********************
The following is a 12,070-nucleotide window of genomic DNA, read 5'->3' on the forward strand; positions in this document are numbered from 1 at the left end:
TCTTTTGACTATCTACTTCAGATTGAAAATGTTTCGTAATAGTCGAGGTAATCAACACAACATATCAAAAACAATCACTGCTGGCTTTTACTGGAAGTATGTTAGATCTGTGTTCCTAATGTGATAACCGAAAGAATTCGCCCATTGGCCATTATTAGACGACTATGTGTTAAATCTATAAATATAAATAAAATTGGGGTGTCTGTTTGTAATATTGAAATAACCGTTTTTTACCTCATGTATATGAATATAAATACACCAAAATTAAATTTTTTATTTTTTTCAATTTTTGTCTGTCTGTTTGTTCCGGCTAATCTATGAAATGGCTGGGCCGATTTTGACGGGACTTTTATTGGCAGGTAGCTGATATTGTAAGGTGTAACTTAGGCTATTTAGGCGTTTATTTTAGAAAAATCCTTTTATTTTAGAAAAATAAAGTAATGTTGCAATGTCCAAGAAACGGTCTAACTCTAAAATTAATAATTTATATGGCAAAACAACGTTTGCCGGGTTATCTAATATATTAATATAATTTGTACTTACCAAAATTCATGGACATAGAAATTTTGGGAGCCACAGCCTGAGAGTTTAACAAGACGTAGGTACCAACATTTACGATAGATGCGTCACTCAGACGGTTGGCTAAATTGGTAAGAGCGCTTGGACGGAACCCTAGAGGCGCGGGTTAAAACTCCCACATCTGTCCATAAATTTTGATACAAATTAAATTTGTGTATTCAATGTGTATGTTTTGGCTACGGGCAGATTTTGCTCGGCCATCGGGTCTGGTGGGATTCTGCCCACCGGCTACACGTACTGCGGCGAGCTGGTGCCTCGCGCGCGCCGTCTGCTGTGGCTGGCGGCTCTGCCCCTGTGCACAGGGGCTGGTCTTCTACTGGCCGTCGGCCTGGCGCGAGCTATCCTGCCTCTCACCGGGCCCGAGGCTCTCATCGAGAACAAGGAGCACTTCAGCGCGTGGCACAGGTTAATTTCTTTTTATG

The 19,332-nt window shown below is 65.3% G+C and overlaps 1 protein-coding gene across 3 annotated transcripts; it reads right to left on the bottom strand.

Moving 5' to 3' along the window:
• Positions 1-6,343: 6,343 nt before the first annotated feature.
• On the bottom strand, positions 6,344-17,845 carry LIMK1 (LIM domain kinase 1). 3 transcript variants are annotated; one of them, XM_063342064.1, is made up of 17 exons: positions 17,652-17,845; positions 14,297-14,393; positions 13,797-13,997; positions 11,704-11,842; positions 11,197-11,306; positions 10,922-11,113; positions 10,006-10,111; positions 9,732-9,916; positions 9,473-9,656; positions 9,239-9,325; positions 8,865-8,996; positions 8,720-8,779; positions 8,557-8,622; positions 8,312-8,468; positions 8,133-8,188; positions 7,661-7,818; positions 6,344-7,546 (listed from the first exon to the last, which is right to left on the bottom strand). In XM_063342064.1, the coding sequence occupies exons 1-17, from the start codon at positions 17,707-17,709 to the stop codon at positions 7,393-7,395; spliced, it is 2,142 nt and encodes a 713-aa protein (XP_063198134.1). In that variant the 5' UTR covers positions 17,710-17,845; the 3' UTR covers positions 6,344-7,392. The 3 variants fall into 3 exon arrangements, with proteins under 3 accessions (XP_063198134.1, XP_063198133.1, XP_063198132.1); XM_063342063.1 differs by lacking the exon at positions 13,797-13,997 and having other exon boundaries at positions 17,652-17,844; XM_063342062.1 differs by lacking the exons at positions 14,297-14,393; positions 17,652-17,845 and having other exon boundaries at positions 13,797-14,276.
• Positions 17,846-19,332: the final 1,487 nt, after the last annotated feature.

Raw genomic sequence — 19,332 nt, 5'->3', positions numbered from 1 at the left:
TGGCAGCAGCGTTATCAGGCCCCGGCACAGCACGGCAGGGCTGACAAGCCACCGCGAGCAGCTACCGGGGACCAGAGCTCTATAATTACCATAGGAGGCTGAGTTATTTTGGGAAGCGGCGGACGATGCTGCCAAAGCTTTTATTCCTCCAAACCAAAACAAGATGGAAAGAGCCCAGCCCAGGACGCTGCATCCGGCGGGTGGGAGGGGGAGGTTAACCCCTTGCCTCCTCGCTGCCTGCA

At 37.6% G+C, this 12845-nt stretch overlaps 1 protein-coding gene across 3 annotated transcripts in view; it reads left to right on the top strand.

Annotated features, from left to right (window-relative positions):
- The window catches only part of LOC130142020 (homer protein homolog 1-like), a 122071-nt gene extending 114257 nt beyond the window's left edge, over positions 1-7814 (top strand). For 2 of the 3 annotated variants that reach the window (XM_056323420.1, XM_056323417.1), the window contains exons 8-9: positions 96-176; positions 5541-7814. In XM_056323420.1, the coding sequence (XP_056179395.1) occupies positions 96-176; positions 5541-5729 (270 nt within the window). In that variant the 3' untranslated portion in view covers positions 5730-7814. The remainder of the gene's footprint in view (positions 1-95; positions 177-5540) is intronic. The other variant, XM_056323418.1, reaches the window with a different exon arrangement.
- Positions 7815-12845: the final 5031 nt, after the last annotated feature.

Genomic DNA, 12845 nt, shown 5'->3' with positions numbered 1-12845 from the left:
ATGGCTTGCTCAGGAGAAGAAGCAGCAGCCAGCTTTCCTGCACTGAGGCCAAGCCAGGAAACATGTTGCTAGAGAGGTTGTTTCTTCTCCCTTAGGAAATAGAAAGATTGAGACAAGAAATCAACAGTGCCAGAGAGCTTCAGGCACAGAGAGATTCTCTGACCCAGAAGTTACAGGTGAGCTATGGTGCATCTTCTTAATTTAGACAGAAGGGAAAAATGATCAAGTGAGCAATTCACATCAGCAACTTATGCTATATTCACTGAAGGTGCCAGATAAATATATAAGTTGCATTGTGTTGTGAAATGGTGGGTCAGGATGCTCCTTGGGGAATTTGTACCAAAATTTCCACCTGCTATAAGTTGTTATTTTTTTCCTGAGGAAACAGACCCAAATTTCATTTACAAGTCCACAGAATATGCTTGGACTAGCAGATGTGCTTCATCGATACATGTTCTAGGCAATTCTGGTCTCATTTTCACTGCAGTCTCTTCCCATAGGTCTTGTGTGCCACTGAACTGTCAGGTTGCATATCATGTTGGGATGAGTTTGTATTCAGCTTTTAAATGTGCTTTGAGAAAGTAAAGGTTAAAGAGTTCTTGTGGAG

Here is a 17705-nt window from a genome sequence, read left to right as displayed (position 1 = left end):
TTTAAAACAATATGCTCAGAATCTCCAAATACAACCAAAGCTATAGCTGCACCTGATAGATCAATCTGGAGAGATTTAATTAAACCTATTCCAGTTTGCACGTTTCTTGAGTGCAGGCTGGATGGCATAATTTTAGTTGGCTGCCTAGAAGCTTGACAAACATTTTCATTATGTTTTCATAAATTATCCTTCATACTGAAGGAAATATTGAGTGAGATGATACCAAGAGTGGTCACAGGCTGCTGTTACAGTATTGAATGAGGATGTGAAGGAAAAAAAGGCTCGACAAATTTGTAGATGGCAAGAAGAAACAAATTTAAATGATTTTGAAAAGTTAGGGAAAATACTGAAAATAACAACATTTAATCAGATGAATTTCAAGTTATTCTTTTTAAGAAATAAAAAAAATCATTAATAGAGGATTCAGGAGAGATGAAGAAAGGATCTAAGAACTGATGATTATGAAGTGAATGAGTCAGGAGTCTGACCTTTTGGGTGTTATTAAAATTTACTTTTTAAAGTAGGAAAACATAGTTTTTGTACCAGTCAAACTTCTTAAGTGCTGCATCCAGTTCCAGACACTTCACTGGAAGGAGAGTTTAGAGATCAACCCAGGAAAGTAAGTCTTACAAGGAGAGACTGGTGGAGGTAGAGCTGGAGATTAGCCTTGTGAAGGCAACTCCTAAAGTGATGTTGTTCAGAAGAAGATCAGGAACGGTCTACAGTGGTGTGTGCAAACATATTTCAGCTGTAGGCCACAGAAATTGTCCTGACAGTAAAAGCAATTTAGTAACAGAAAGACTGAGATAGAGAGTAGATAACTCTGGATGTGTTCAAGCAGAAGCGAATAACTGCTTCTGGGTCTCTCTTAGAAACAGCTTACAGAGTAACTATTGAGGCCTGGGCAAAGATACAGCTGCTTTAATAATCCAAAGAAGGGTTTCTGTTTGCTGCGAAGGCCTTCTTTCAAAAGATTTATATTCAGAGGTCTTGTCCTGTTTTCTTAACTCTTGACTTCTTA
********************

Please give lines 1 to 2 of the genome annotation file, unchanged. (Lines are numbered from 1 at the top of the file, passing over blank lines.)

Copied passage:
The following is a 12,070-nucleotide window of genomic DNA, read 5'->3' on the forward strand; positions in this document are numbered from 1 at the left end:
TCTTTTGACTATCTACTTCAGATTGAAAATGTTTCGTAATAGTCGAGGTAATCAACACAACATATCAAAAACAATCACTGCTGGCTTTTACTGGAAGTATGTTAGATCTGTGTTCCTAATGTGATAACCGAAAGAATTCGCCCATTGGCCATTATTAGACGACTATGTGTTAAATCTATAAATATAAATAAAATTGGGGTGTCTGTTTGTAATATTGAAATAACCGTTTTTTACCTCATGTATATGAATATAAATACACCAAAATTAAATTTTTTATTTTTTTCAATTTTTGTCTGTCTGTTTGTTCCGGCTAATCTATGAAATGGCTGGGCCGATTTTGACGGGACTTTTATTGGCAGGTAGCTGATATTGTAAGGTGTAACTTAGGCTATTTAGGCGTTTATTTTAGAAAAATCCTTTTATTTTAGAAAAATAAAGTAATGTTGCAATGTCCAAGAAACGGTCTAACTCTAAAATTAATAATTTATATGGCAAAACAACGTTTGCCGGGTTATCTAATATATTAATATAATTTGTACTTACCAAAATTCATGGACATAGAAATTTTGGGAGCCACAGCCTGAGAGTTTAACAAGACGTAGGTACCAACATTTACGATAGATGCGTCACTCAGACGGTTGGCTAAATTGGTAAGAGCGCTTGGACGGAACCCTAGAGGCGCGGGTTAAAACTCCCACATCTGTCCATAAATTTTGATACAAATTAAATTTGTGTATTCAATGTGTATGTTTTGGCTACGGGCAGATTTTGCTCGGCCATCGGGTCTGGTGGGATTCTGCCCACCGGCTACACGTACTGCGGCGAGCTGGTGCCTCGCGCGCGCCGTCTGCTGTGGCTGGCGGCTCTGCCCCTGTGCACAGGGGCTGGTCTTCTACTGGCCGTCGGCCTGGCGCGAGCTATCCTGCCTCTCACCGGGCCCGAGGCTCTCATCGAGAACAAGGAGCACTTCAGCGCGTGGCACAGGTTAATTTCTTTTTATG